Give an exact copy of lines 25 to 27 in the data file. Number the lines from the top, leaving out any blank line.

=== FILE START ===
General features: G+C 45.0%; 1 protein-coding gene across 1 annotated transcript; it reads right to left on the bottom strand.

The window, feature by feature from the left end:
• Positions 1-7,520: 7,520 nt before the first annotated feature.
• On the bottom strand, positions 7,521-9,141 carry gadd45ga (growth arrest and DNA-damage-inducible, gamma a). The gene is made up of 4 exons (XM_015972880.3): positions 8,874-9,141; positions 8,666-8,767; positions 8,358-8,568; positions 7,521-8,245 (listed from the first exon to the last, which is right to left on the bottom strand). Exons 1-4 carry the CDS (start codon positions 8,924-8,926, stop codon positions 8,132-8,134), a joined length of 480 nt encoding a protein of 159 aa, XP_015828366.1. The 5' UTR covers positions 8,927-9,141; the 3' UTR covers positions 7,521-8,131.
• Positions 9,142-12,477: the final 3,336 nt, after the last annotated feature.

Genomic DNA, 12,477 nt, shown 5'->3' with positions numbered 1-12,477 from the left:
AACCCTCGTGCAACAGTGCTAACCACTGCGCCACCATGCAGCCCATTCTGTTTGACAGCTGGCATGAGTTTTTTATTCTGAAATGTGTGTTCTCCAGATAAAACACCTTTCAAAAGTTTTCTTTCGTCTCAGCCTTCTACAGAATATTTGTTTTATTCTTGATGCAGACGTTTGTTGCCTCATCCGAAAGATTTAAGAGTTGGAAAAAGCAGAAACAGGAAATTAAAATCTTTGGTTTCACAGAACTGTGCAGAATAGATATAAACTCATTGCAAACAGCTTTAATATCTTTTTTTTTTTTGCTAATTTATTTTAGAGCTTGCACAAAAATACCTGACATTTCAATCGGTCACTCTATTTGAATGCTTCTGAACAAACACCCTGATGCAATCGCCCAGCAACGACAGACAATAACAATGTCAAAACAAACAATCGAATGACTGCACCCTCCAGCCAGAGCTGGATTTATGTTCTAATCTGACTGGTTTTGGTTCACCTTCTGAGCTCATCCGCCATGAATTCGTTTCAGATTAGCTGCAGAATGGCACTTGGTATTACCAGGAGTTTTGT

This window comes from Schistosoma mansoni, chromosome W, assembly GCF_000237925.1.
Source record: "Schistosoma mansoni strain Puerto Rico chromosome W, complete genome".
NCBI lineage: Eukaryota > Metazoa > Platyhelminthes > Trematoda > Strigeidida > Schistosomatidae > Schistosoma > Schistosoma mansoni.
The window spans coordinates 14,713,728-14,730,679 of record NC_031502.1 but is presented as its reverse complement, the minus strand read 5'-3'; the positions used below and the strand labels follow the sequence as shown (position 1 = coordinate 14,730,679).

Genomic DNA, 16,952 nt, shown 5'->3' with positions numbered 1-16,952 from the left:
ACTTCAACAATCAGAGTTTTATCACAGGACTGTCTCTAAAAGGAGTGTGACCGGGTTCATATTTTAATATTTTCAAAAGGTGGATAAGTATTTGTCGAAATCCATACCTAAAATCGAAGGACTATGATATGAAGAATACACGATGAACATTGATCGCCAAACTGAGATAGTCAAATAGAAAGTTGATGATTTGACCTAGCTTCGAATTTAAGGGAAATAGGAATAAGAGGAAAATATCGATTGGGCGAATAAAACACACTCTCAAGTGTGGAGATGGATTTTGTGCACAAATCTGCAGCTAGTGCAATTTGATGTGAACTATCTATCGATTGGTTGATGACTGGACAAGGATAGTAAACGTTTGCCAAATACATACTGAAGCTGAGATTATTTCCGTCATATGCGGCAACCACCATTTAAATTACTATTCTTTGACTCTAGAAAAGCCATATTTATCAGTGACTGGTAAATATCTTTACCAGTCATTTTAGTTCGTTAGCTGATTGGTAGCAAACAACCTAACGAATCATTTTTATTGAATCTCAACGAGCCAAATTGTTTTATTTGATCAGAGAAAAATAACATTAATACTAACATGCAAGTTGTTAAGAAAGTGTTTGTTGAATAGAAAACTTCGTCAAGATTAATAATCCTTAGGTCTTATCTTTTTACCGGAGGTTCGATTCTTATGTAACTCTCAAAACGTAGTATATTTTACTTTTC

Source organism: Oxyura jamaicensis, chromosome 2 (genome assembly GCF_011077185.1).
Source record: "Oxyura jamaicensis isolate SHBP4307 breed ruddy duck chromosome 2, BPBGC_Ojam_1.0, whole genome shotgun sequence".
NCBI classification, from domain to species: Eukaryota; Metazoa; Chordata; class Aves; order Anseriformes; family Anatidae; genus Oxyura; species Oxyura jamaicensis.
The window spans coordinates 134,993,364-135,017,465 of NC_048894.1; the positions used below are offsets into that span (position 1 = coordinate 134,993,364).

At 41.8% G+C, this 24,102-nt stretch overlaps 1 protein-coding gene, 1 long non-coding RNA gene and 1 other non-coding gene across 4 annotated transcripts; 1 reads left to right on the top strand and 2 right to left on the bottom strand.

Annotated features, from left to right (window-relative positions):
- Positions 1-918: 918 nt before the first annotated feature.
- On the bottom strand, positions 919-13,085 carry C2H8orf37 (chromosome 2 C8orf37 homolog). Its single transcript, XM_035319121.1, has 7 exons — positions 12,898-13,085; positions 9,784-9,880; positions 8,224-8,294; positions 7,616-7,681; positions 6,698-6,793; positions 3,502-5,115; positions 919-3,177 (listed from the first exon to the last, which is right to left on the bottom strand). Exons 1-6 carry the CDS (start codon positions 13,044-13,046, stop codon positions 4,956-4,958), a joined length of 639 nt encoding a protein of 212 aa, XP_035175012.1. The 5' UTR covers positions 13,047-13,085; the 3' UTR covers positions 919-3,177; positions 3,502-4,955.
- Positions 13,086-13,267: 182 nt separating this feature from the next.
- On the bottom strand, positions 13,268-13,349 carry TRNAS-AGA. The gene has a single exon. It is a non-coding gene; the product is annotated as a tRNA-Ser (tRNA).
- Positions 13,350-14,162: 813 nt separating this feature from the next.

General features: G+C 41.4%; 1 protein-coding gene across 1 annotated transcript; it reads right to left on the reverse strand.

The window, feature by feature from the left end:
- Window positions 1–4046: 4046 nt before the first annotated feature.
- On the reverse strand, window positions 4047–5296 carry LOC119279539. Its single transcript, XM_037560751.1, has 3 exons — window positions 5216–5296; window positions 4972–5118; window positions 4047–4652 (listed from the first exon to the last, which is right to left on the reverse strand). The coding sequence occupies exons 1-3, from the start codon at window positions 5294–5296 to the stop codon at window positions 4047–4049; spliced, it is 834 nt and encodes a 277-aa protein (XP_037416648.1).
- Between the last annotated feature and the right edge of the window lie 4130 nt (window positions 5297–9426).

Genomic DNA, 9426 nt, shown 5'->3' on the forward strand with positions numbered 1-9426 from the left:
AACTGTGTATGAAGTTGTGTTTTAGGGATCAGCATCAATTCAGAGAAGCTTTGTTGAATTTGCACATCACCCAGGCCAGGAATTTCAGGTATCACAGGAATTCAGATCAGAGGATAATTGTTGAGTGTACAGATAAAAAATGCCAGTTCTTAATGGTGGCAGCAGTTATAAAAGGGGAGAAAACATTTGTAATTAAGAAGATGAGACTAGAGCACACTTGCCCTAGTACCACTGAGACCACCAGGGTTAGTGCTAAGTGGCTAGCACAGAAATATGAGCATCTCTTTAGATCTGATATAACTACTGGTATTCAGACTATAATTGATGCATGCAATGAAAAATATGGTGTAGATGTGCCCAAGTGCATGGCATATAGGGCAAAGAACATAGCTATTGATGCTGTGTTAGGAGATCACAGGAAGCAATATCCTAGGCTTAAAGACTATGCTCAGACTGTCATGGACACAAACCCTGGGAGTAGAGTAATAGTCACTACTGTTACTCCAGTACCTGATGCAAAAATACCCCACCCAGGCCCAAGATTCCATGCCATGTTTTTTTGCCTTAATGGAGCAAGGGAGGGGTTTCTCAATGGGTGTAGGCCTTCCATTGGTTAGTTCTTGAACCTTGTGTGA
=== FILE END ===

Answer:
General features: G+C 41.4%; 1 protein-coding gene across 1 annotated transcript; it reads right to left on the reverse strand.

The window, feature by feature from the left end:
- Window positions 1–4046: 4046 nt before the first annotated feature.